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Old 04-13-2015, 01:03 AM   #29
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Originally Posted by JIMNLIN View Post
...I've found the LT tire will better with stand long term ply shear as the tire side scrubs around corners, than any brand/size or load range or bias ply or radial ST tire.
Since there is no definitive answer to the ST vs. LT trailer tire conundrum, both sides of the argument -- taken up with gusto by many good people for many years -- can be made convincingly. Me, I'm not running ST tires because of tire scrub. I have a single axle, 15' airframe travel trailer on which I put about 7500 miles a year. After three years, I replace my Goodyear Marathon's with a fresh set. I think bias ply tires would look more period correct on my 1955 travel trailer, but I like the softer ride of radials. And among vintage trailerists, by the way, the argument Radial vs. Bias Ply is just as unresolvable, for -- as with the ST vs LT conversation -- there are good arguments to be made both ways.
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Old 04-13-2015, 07:04 AM   #30
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Thanks All "But "

My thread was on tires for the back of my "TRUCK" , don't know how trailer tires got in here..

Now to open a big hill of beans ,we don't have a lot of extra cash flow, and after a good bit of reserch, i have decided on the Hankook AT-M LT265-70-17 for my rear tires, positive reviews,of course any options welcome .


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Old 04-13-2015, 04:54 PM   #31
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ST tires are junk period. Not enough rubber and wire to be worth driving on. That's why they are not passenger approved.
Go ahead use them. It's your money. I know where mine goes.
Barbara and Laurent, Hartland Big Country 3500RL. 39 ft long and 15500 GVW.
2005 Ford F250 SD, XL F250 4x4, Long Box, 6.0L Diesel, 6 Speed Stick, Hypertech Max Energy for Fuel mileage of 21 MPusG empty, 12.6 MPusG pulling the BC. ScangaugeII for display..
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Old 04-16-2015, 12:43 PM   #32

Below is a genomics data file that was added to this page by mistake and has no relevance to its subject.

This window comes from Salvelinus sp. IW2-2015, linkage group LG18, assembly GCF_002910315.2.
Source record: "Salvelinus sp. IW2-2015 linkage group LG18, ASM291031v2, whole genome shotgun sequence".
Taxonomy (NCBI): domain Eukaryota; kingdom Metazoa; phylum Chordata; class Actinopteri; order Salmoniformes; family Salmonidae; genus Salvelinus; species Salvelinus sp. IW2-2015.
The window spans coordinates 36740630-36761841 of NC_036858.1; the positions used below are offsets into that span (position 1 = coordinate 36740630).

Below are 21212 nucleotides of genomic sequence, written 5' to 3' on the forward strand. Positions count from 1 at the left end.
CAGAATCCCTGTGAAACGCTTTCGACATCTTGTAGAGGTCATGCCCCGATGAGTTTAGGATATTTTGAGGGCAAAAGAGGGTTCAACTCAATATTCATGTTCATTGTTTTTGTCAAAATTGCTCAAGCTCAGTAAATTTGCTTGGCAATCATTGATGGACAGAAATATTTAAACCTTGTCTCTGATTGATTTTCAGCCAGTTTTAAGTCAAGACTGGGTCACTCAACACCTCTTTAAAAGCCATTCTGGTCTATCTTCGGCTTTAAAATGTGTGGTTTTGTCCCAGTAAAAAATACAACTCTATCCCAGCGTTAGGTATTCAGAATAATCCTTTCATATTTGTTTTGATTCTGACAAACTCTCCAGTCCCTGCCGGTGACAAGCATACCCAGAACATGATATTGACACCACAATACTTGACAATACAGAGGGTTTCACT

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When using P-type tires in truck or trailer application the load capacity must be "de-rated" by dividing by 1.1

IMO tires do not fail because they have the wrong Zip code. They fail because they are not properly maintained. That means not running at 100% of the tire max load or ever running under-inflated.

Multi-axle trailers place special side loading on tires which dramatically increases the "Interply Shear" forces which try and separate the belts from the body. You can Google Interply shear if you want to learn more about that engineering fact.

ST tires have a max speed rating of 65 mph which is like engine red-line. If you think running your engine above 90% of red line then I guess you probably feel it is equally OK to run ST type tires at 60 or above.
Retired Design & Quality Tire Eng. Read my tire blog RVTireSafety.NET to learn more about RV tires, valves & wheels. Read THIS post on why Tires Fail
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Old 04-17-2015, 09:33 AM   #33
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Originally Posted by rideandslide View Post
Thanks All "But "

My thread was on tires for the back of my "TRUCK" , don't know how trailer tires got in here..

Now to open a big hill of beans ,we don't have a lot of extra cash flow, and after a good bit of reserch, i have decided on the Hankook AT-M LT265-70-17 for my rear tires, positive reviews,of course any options welcome .

Obviously in our rush to impart our expertise, we don't always comprehend what the question is.

I have never owned Hankook tires, but bet they will be just fine for your application.

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